Two Western officials and a Russian source have said that Russia is providing anti-aircraft missiles to Syria as a part of military support for embattled Syrian President Bashar al- Assad.
The system will be operated by Russian troops rather than Syrians according to the Western officials.
One of the sources, a Western diplomat, said, "This system is the advanced version used by Russia and it's meant to be operated by Russians in Syria."
The information was separately confirmed by US officials, Reuters reported. One of the US officials said the entire system had not arrived yet, but some of the system's components had been positioned at an airfield in Latakia, a coastal province that is one of Assad's strongholds.
This would not be the first time that Russia is sending military air systems to Syria. According to the Russian source which is close to the Russian navy, the SA-22 system, known as Pantsir-S1 had previously been sent to Syria in 2013.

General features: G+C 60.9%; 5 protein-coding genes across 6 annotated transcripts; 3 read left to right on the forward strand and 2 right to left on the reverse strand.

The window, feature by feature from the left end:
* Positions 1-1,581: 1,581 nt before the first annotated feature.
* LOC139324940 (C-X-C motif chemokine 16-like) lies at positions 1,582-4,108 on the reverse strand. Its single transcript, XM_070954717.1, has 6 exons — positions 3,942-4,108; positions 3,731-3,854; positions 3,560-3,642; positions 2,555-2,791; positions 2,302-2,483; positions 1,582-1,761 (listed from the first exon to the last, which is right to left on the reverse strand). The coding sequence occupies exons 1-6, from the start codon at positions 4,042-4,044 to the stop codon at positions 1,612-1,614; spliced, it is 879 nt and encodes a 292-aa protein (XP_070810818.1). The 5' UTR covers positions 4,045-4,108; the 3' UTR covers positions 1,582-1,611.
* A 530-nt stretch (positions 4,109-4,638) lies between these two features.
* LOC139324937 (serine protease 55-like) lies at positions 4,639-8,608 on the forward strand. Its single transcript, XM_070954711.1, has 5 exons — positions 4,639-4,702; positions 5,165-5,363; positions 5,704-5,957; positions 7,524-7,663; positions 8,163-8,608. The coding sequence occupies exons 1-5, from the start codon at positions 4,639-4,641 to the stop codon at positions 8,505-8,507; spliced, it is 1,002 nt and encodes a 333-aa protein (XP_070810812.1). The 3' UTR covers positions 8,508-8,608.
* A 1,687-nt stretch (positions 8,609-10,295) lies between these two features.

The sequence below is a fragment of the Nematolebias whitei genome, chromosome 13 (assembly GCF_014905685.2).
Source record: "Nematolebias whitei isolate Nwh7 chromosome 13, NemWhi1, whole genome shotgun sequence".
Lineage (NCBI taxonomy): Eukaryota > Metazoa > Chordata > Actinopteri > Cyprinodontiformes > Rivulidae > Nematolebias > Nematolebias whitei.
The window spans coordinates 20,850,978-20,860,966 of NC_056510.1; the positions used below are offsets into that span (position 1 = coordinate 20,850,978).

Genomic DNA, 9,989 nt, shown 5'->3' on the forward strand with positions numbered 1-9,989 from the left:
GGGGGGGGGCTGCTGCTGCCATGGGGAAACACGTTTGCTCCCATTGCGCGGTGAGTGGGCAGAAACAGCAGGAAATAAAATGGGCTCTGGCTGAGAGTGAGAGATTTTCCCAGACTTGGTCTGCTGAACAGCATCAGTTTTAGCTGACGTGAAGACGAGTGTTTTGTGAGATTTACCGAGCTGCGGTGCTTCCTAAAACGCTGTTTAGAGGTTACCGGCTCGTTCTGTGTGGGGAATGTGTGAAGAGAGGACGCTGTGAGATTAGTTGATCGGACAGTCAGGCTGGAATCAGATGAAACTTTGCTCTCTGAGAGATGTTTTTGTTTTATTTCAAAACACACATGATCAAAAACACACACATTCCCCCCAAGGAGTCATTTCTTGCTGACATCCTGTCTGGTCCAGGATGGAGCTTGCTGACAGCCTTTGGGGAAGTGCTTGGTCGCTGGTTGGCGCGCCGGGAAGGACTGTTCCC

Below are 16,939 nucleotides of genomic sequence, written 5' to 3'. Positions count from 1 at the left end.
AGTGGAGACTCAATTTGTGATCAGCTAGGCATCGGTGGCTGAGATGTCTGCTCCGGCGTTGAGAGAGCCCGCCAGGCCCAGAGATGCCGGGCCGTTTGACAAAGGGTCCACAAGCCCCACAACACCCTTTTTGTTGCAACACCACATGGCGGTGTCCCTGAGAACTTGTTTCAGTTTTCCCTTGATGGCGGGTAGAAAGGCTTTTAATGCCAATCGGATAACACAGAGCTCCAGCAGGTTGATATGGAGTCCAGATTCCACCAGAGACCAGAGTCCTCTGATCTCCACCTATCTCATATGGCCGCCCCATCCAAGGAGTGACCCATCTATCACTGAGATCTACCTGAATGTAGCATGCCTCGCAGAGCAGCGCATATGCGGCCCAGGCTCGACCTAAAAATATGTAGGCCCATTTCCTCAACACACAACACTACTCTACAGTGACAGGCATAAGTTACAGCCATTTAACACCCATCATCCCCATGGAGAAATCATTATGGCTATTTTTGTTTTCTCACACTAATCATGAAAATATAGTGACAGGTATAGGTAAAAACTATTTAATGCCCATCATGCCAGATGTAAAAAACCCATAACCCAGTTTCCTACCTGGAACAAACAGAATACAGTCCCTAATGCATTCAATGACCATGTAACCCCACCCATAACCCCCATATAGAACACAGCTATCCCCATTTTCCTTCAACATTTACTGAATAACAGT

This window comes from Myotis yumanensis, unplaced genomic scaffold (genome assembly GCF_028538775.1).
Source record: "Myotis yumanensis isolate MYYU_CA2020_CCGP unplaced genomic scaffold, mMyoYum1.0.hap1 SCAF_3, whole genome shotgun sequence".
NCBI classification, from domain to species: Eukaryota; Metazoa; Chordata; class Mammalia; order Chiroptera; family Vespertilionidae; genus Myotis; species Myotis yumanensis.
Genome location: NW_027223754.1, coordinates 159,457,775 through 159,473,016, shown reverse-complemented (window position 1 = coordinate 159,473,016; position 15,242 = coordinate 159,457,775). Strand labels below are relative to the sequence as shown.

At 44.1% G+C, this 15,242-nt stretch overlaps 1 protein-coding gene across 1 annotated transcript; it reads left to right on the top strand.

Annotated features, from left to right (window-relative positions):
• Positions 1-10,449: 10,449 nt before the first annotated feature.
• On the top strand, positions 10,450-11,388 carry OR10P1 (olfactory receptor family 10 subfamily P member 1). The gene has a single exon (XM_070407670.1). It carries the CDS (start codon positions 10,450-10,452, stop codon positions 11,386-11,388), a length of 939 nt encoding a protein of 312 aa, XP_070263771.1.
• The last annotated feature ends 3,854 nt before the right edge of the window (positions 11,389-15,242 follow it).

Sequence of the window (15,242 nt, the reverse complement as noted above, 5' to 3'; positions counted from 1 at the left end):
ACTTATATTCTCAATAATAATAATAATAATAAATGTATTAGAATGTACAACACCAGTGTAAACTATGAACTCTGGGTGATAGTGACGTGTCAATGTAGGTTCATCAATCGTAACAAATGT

"There are plans now to send a new set," the source said.
US officials say they believe that Russia is sending weapons to Syria but the Russian intentions are not clear.
The US has led an aerial campaign in Syria against ISIS since September 2014.
In a press conference Russian Foreign Minister Sergey Lavrov said that Russia is sending weapons to Syria to fight ISIS and it is sending experts to train the Syrian Army on using those weapons.
Lavrov spoke about the necessity of coordination with the US in order to avoid "unintended incidents" over Syria.
US President Barack Obama said on Friday that the Russian military involvement in Syria is a sign that Syrian President Bashar al-Assad is turning to Russian advisers for help because he is worried.
Moscow, Syria's ally since the Cold War, has a naval base stationed in the Syrian coastal city of Tartus and it is likely hoping to defend its presence there since it is the only Russian base in the Mediterranean.Things have come to a head this year in which Assad’s grip on power has been made more tenuous after the international shift against him.
The four-year-long civil war in Syria has claimed the lives of more than 30,000 people while half of its 22-million population are displaced either internally or externally.